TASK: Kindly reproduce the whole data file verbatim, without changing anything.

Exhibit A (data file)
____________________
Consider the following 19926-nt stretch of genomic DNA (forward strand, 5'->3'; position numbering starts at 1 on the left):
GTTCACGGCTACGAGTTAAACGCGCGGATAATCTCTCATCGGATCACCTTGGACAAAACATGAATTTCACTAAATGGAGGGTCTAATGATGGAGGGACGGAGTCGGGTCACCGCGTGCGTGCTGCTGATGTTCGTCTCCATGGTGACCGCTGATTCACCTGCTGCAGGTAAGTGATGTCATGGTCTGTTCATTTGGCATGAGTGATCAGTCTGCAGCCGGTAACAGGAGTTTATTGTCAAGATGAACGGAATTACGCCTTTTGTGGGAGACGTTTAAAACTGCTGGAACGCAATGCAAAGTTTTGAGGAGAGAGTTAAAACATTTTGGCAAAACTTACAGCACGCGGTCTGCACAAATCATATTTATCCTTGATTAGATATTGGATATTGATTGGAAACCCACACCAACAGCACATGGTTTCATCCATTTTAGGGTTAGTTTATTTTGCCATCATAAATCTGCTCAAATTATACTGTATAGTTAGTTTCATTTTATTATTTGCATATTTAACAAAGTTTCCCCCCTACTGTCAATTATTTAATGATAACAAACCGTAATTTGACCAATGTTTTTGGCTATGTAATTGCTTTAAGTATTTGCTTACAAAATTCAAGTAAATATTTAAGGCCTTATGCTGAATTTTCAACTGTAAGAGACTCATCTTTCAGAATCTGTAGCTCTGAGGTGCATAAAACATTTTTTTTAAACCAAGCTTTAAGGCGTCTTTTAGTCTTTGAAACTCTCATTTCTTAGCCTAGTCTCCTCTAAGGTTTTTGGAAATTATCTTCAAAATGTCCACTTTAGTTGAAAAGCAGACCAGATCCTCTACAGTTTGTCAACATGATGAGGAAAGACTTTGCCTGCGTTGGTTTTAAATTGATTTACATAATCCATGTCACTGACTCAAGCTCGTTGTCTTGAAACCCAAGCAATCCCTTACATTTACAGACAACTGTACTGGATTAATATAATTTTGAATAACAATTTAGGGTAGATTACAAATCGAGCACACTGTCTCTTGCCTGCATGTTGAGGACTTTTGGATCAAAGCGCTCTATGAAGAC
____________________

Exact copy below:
Consider the following 19926-nt stretch of genomic DNA (forward strand, 5'->3'; position numbering starts at 1 on the left):
GTTCACGGCTACGAGTTAAACGCGCGGATAATCTCTCATCGGATCACCTTGGACAAAACATGAATTTCACTAAATGGAGGGTCTAATGATGGAGGGACGGAGTCGGGTCACCGCGTGCGTGCTGCTGATGTTCGTCTCCATGGTGACCGCTGATTCACCTGCTGCAGGTAAGTGATGTCATGGTCTGTTCATTTGGCATGAGTGATCAGTCTGCAGCCGGTAACAGGAGTTTATTGTCAAGATGAACGGAATTACGCCTTTTGTGGGAGACGTTTAAAACTGCTGGAACGCAATGCAAAGTTTTGAGGAGAGAGTTAAAACATTTTGGCAAAACTTACAGCACGCGGTCTGCACAAATCATATTTATCCTTGATTAGATATTGGATATTGATTGGAAACCCACACCAACAGCACATGGTTTCATCCATTTTAGGGTTAGTTTATTTTGCCATCATAAATCTGCTCAAATTATACTGTATAGTTAGTTTCATTTTATTATTTGCATATTTAACAAAGTTTCCCCCCTACTGTCAATTATTTAATGATAACAAACCGTAATTTGACCAATGTTTTTGGCTATGTAATTGCTTTAAGTATTTGCTTACAAAATTCAAGTAAATATTTAAGGCCTTATGCTGAATTTTCAACTGTAAGAGACTCATCTTTCAGAATCTGTAGCTCTGAGGTGCATAAAACATTTTTTTTAAACCAAGCTTTAAGGCGTCTTTTAGTCTTTGAAACTCTCATTTCTTAGCCTAGTCTCCTCTAAGGTTTTTGGAAATTATCTTCAAAATGTCCACTTTAGTTGAAAAGCAGACCAGATCCTCTACAGTTTGTCAACATGATGAGGAAAGACTTTGCCTGCGTTGGTTTTAAATTGATTTACATAATCCATGTCACTGACTCAAGCTCGTTGTCTTGAAACCCAAGCAATCCCTTACATTTACAGACAACTGTACTGGATTAATATAATTTTGAATAACAATTTAGGGTAGATTACAAATCGAGCACACTGTCTCTTGCCTGCATGTTGAGGACTTTTGGATCAAAGCGCTCTATGAAGAC